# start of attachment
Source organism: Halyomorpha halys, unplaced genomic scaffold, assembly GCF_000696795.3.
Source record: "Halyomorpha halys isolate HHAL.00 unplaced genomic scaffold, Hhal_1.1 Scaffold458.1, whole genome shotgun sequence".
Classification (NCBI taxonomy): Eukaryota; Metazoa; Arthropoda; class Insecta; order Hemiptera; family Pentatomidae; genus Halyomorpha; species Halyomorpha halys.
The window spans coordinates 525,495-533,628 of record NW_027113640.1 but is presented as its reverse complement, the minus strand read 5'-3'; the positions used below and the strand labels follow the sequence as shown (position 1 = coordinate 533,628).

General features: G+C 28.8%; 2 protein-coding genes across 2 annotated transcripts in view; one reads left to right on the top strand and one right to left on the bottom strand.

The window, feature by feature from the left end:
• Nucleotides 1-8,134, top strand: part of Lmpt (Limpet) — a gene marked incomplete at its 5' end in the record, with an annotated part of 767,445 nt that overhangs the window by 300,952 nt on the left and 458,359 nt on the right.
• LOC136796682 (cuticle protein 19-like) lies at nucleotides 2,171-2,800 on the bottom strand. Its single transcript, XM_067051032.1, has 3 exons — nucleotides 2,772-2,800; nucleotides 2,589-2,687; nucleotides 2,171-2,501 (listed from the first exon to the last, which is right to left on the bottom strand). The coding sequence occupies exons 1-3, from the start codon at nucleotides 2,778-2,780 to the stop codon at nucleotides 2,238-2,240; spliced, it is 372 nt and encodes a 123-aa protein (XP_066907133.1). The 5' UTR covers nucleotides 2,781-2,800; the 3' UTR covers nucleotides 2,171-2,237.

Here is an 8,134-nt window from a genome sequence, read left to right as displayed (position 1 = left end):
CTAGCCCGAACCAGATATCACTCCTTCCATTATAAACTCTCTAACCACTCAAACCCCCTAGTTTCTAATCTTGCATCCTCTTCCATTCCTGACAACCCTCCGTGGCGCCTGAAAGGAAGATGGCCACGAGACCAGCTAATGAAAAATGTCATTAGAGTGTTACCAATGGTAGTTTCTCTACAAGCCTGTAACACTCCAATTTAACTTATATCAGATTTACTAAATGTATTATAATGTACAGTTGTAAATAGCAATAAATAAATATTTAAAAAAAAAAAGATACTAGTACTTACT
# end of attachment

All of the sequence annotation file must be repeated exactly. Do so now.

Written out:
Source organism: Halyomorpha halys, unplaced genomic scaffold, assembly GCF_000696795.3.
Source record: "Halyomorpha halys isolate HHAL.00 unplaced genomic scaffold, Hhal_1.1 Scaffold458.1, whole genome shotgun sequence".
Classification (NCBI taxonomy): Eukaryota; Metazoa; Arthropoda; class Insecta; order Hemiptera; family Pentatomidae; genus Halyomorpha; species Halyomorpha halys.
The window spans coordinates 525,495-533,628 of record NW_027113640.1 but is presented as its reverse complement, the minus strand read 5'-3'; the positions used below and the strand labels follow the sequence as shown (position 1 = coordinate 533,628).

General features: G+C 28.8%; 2 protein-coding genes across 2 annotated transcripts in view; one reads left to right on the top strand and one right to left on the bottom strand.

The window, feature by feature from the left end:
• Nucleotides 1-8,134, top strand: part of Lmpt (Limpet) — a gene marked incomplete at its 5' end in the record, with an annotated part of 767,445 nt that overhangs the window by 300,952 nt on the left and 458,359 nt on the right.
• LOC136796682 (cuticle protein 19-like) lies at nucleotides 2,171-2,800 on the bottom strand. Its single transcript, XM_067051032.1, has 3 exons — nucleotides 2,772-2,800; nucleotides 2,589-2,687; nucleotides 2,171-2,501 (listed from the first exon to the last, which is right to left on the bottom strand). The coding sequence occupies exons 1-3, from the start codon at nucleotides 2,778-2,780 to the stop codon at nucleotides 2,238-2,240; spliced, it is 372 nt and encodes a 123-aa protein (XP_066907133.1). The 5' UTR covers nucleotides 2,781-2,800; the 3' UTR covers nucleotides 2,171-2,237.

Here is an 8,134-nt window from a genome sequence, read left to right as displayed (position 1 = left end):
CTAGCCCGAACCAGATATCACTCCTTCCATTATAAACTCTCTAACCACTCAAACCCCCTAGTTTCTAATCTTGCATCCTCTTCCATTCCTGACAACCCTCCGTGGCGCCTGAAAGGAAGATGGCCACGAGACCAGCTAATGAAAAATGTCATTAGAGTGTTACCAATGGTAGTTTCTCTACAAGCCTGTAACACTCCAATTTAACTTATATCAGATTTACTAAATGTATTATAATGTACAGTTGTAAATAGCAATAAATAAATATTTAAAAAAAAAAAGATACTAGTACTTACT